Although freedom is desirable in selecting the procedures applicable to the needs of the particular community or the particular occasion of induction, it is believed that, within the framework of the joint resolution, some general procedures can be developed that will insure an orderly flow of events, and thus save time and detailed planning on the part of court officials. This will not interfere with local differences, or the expression of initiative, imagination, and resourcefulness. If anything, all the essential differences, which contribute variety to the proceedings, will be made more effective by the establishment of a more or less uniform order of events.
The ceremony should be stripped clean of everything that fails to reflect basic ideas concerning citizenship. If the ceremonial portrays and makes impressive these ideas, then it cannot be challenged as a show or a dramatic spectacle. Those in charge must direct each and every procedure toward the end of emphasizing the worth of citizenship; otherwise the ceremony can become subject to criticism.
TIME AND PLACE
The selection of the time and place for holding naturalization proceedings, of course, depends upon the
type of ceremony planned and the local situation. Judges generally favor the practice of having naturalization hearings in the courtroom, in the daytime, and during the regular court week. If time and space are adequate, the courtroom is the proper place and the daytime of the regular court week the proper time for holding such ceremonies.
However, the time or place is not so important as the induction itself. If naturalization proceedings have to be wedged in among arraignments, motions, and unrelated activities; if petitioners must be crowded into courtrooms and lined along the walls, or kept waiting in huddles outside the courtroom; if they must be hurried through proceedings by tired or harassed judges, then, in order to carry out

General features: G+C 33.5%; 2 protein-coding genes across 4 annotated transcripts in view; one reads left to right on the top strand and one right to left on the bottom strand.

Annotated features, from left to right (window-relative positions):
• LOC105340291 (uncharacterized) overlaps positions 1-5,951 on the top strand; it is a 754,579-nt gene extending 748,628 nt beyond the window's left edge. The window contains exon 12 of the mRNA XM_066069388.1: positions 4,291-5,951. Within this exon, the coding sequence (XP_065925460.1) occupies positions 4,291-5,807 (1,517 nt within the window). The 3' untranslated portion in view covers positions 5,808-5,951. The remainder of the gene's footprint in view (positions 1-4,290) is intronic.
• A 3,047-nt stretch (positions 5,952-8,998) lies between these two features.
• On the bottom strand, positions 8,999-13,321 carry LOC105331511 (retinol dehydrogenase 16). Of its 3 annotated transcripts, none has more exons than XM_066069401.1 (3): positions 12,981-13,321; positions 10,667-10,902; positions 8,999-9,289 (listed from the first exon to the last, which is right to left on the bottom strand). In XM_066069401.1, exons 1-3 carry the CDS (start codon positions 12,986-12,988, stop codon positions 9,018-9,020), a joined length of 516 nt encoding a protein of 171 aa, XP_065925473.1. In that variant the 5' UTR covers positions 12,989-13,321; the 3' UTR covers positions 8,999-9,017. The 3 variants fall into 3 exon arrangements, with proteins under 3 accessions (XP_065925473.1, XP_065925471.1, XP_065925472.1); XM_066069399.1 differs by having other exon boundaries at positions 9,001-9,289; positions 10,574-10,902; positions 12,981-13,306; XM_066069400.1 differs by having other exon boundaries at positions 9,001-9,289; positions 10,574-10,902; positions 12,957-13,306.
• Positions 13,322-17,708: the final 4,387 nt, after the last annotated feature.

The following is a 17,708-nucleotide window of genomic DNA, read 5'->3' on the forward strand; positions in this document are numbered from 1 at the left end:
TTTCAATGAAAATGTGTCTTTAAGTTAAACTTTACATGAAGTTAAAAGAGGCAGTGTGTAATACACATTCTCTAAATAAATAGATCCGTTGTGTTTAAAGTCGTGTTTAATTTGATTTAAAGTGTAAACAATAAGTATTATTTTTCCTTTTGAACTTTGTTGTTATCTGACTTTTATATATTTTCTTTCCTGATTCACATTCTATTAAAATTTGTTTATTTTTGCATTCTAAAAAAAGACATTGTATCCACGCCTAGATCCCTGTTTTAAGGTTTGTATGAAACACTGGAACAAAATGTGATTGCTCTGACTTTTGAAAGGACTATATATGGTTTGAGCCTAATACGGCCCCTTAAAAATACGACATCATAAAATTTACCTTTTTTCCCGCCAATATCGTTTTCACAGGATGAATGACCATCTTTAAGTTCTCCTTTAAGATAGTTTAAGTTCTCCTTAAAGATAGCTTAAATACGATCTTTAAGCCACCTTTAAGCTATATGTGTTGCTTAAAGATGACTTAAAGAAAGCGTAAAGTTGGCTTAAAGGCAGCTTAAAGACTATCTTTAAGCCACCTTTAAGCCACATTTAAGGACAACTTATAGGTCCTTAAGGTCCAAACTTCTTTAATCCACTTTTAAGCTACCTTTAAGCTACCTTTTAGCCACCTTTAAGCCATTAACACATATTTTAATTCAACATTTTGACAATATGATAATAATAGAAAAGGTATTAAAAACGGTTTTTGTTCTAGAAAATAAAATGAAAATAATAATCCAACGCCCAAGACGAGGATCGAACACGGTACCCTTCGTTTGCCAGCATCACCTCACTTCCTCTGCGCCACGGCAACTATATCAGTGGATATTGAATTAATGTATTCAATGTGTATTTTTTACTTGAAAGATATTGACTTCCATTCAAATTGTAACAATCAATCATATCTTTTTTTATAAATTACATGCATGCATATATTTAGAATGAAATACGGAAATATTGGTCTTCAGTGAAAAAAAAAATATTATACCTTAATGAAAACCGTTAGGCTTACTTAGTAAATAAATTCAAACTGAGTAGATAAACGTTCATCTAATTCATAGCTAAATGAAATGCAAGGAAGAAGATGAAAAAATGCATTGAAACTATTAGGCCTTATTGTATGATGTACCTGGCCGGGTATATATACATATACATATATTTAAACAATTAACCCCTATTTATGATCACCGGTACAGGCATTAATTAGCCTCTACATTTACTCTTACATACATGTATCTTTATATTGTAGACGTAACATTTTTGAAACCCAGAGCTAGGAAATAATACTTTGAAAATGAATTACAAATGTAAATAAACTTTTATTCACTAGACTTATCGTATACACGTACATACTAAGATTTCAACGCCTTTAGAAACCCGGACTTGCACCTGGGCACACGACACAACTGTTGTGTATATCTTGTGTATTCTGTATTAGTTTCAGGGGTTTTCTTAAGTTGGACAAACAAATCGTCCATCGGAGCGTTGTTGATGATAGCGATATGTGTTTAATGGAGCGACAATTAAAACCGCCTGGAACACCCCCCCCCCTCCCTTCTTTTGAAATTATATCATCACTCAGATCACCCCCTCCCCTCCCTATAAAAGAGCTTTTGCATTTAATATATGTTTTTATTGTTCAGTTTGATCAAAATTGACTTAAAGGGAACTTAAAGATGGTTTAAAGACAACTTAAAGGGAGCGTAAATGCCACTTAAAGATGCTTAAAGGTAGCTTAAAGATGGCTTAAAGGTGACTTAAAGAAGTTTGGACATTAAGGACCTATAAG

the purpose of the joint resolution, it is preferable to hold court for the granting of citizenship away from the courtroom and at a time when the event can be made one of significance. In view of the fact that every final hearing must, by law, be had “in open court,” 1 the place where the hearing is to be held should be duly designated by the court as the "courtroom.'
When the ceremony is held in some place other than the courtroom, judicial procedures should be carefully followed. This is not impossible, as they can be followed and made impressive in a place far removed from the courtroom. The truth of this is evidenced by Presidential inaugurations in the Nation's Capital.
In recent years many college and university presidents have faced problems similar to those encountered by some judges. gradu. ation classes have grown larger, with an accompanying increase of relatives and friends, the school officials have been compelled to abandon the old college chapels in which commencement exercises were held and to use larger auditoriums, or even stadiums erected primarily for athletic purposes.
Some judges, even before the passage of the joint resolution, began to deal with the problem of time and space by setting aside a day for naturalization during which no other business was transacted. Several judges devote one or more Saturdays each month to naturalization work. By setting aside a day that is outside of the general trial week, they can easily keep it clear for naturalization purposes. Others have held, and recommend, evening sessions. The judges who have held both day and evening sessions of court are in a position to contrast the hurried, perfunctory, daytime proceedings with more leisurely evening sessions. In speaking of some of the daytime sessions over which he has presided, the Honorable F. Dickinson Letts, Associate Justice, United States District Court for the District of Columbia, has said: “* * * The proceedings have been too perfunctory and have been lacking in essential dignity. It is not uncommon to see the applicants for citizenship appear in court for induction in their work clothes and frequently in their shirt sleeves. It
18 U. S. C. 1447.